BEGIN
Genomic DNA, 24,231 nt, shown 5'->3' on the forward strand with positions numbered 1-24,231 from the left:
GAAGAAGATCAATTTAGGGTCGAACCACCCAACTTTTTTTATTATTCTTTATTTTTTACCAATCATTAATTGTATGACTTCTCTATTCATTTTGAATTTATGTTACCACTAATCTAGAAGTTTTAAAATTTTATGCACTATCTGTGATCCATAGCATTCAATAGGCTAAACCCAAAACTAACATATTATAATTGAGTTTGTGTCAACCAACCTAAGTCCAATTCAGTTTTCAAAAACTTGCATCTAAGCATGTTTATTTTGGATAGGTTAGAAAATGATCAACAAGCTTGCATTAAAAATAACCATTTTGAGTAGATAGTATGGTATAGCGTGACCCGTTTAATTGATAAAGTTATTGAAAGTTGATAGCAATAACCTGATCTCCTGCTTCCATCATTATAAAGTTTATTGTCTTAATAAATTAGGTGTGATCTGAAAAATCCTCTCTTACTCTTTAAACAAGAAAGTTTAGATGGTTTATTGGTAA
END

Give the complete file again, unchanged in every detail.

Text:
Genomic DNA, 24,231 nt, shown 5'->3' on the forward strand with positions numbered 1-24,231 from the left:
GAAGAAGATCAATTTAGGGTCGAACCACCCAACTTTTTTTATTATTCTTTATTTTTTACCAATCATTAATTGTATGACTTCTCTATTCATTTTGAATTTATGTTACCACTAATCTAGAAGTTTTAAAATTTTATGCACTATCTGTGATCCATAGCATTCAATAGGCTAAACCCAAAACTAACATATTATAATTGAGTTTGTGTCAACCAACCTAAGTCCAATTCAGTTTTCAAAAACTTGCATCTAAGCATGTTTATTTTGGATAGGTTAGAAAATGATCAACAAGCTTGCATTAAAAATAACCATTTTGAGTAGATAGTATGGTATAGCGTGACCCGTTTAATTGATAAAGTTATTGAAAGTTGATAGCAATAACCTGATCTCCTGCTTCCATCATTATAAAGTTTATTGTCTTAATAAATTAGGTGTGATCTGAAAAATCCTCTCTTACTCTTTAAACAAGAAAGTTTAGATGGTTTATTGGTAA